What to do when you’re trapped on a balcony in the rain

So I locked myself out on the balcony… again.

The first time I managed to lock myself out on the 7-foot by 3-foot space was over the winter, and desperate to get back indoors, I busted through a screen with the bird feeder and climbed through the window, which was unlocked.

The windows were locked this time.

But before I elaborate more on the predicament, let’s go back to the beginning. If I’m going to recount this embarrassing tale, I better do it right.

I’d just gotten home from work on Monday. It was a cold spring day here in Hancock County, if you recall. The sky was dark with clouds. Cold rain spit down on occasion. And as I sat on the couch, typing away on my laptop, I took a moment to pause and look out the window, where I saw two big red birds. Scarlet tanagers, to be specific. The first I’d ever seen in person.


Recently turned bird geek, I jumped up to grab my camera, and after taking a few photos of the plump, bright birds, I decided it was high time I refilled the bird feeders. With my dog, Oreo, following at my heels, I headed to the basement, where I keep a giant sack of sunflower seeds. I then filled my special bird seed scoop/funnel thingy (a gift from my husband) and headed to the backyard to fill up the two feeders I have hanging from a post by the forest’s edge.

Then, after refilling my red scoop/funnel, I headed upstairs to fill the bird feeder that I keep on the small balcony off our bedroom. I like keeping a feeder and bowl of water out there because I can see it from the bed. When I wake, I sometimes just lie there and watch birds come and go in the morning light.

(And at night, sometimes I flip on the outdoor light to watch flying squirrels.)

A goldfinch on the balcony

A goldfinch on the balcony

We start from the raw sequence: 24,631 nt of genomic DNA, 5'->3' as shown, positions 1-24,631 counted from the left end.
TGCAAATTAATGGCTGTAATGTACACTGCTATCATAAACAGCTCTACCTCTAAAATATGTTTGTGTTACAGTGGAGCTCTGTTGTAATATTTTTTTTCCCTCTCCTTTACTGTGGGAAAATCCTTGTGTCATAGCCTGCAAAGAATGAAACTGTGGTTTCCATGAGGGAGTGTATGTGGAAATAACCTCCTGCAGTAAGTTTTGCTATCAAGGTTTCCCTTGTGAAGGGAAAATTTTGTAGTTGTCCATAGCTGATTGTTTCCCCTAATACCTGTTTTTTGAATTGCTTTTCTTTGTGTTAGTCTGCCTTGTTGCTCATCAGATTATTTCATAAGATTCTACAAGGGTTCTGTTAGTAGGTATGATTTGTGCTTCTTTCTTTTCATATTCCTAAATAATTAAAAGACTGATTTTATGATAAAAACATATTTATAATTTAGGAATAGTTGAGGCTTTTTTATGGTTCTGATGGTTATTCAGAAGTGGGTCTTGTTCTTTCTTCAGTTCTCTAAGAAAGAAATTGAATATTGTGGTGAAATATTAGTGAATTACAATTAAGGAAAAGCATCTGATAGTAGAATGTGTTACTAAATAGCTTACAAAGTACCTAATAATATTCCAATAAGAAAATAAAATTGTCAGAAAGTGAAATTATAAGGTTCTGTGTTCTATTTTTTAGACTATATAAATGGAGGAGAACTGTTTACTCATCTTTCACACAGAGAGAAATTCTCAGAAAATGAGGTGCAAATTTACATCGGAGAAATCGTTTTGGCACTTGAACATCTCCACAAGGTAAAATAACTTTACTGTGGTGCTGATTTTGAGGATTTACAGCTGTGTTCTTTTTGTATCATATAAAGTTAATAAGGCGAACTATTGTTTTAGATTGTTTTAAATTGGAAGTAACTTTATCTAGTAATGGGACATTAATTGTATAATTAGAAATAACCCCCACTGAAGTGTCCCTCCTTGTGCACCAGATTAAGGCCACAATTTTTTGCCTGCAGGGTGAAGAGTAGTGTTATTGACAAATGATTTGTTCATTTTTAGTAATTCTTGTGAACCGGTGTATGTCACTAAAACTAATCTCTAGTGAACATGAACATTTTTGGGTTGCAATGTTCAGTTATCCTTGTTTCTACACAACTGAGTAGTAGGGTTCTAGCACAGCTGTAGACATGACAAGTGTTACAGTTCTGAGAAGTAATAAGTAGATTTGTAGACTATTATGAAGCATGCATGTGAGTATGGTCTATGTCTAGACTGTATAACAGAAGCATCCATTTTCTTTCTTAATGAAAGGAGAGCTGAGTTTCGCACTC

It wasn’t until I tried to open the door to re-enter the house that I realized it was locked.

I had locked it, actually.

About a week before, I’d locked the door to keep my 4-year-old niece off the balcony, which is technically on the second story of the house but is actually much higher due to the daylight basement.

So I was stuck, and I had no one to blame but myself.

Oreo’s black and white face stared at me from the other side of the glass door — the warmer side — and sensing something was wrong, started to bark.

“It’s OK!” I said in a happy voice to Oreo … and perhaps also to myself.

I stood there for a moment, gathering my thoughts. I tried the window (which still didn’t a have a screen), but it was locked.

My husband had told me earlier that he was going to be home 4:30 p.m. It was 5. He’d be home soon. I sat down on the soggy wooden deck, my back to the glass door, and pulled up the hood of my sweatshirt. The daylight was fading.

It started to rain.

Thoughts ran through my head as I watched a small bird called a brown creeper climb the trunk of a nearby tree. Why is my husband late? Maybe he had a meeting he forgot about. Maybe he won’t be home until after dark. Why is it so cold out? It’s May for crying out loud.